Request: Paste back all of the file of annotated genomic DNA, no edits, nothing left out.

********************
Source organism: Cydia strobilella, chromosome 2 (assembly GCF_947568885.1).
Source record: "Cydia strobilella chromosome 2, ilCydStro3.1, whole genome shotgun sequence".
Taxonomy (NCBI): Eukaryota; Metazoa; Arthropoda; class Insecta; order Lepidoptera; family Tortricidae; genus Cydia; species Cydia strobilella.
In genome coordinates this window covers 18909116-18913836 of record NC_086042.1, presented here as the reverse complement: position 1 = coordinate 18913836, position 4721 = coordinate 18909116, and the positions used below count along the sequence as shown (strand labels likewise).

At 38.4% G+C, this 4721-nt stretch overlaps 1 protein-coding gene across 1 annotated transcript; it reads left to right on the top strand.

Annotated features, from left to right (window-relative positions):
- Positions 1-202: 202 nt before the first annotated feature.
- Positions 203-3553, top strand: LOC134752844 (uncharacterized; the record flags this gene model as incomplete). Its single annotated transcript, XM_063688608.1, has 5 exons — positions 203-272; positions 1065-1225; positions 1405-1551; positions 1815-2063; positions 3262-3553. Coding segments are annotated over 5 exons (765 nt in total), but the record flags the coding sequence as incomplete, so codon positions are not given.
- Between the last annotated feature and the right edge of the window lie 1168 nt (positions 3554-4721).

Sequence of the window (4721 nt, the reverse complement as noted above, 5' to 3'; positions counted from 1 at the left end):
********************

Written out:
Source organism: Cydia strobilella, chromosome 2 (assembly GCF_947568885.1).
Source record: "Cydia strobilella chromosome 2, ilCydStro3.1, whole genome shotgun sequence".
Taxonomy (NCBI): Eukaryota; Metazoa; Arthropoda; class Insecta; order Lepidoptera; family Tortricidae; genus Cydia; species Cydia strobilella.
In genome coordinates this window covers 18909116-18913836 of record NC_086042.1, presented here as the reverse complement: position 1 = coordinate 18913836, position 4721 = coordinate 18909116, and the positions used below count along the sequence as shown (strand labels likewise).

At 38.4% G+C, this 4721-nt stretch overlaps 1 protein-coding gene across 1 annotated transcript; it reads left to right on the top strand.

Annotated features, from left to right (window-relative positions):
- Positions 1-202: 202 nt before the first annotated feature.
- Positions 203-3553, top strand: LOC134752844 (uncharacterized; the record flags this gene model as incomplete). Its single annotated transcript, XM_063688608.1, has 5 exons — positions 203-272; positions 1065-1225; positions 1405-1551; positions 1815-2063; positions 3262-3553. Coding segments are annotated over 5 exons (765 nt in total), but the record flags the coding sequence as incomplete, so codon positions are not given.
- Between the last annotated feature and the right edge of the window lie 1168 nt (positions 3554-4721).

Sequence of the window (4721 nt, the reverse complement as noted above, 5' to 3'; positions counted from 1 at the left end):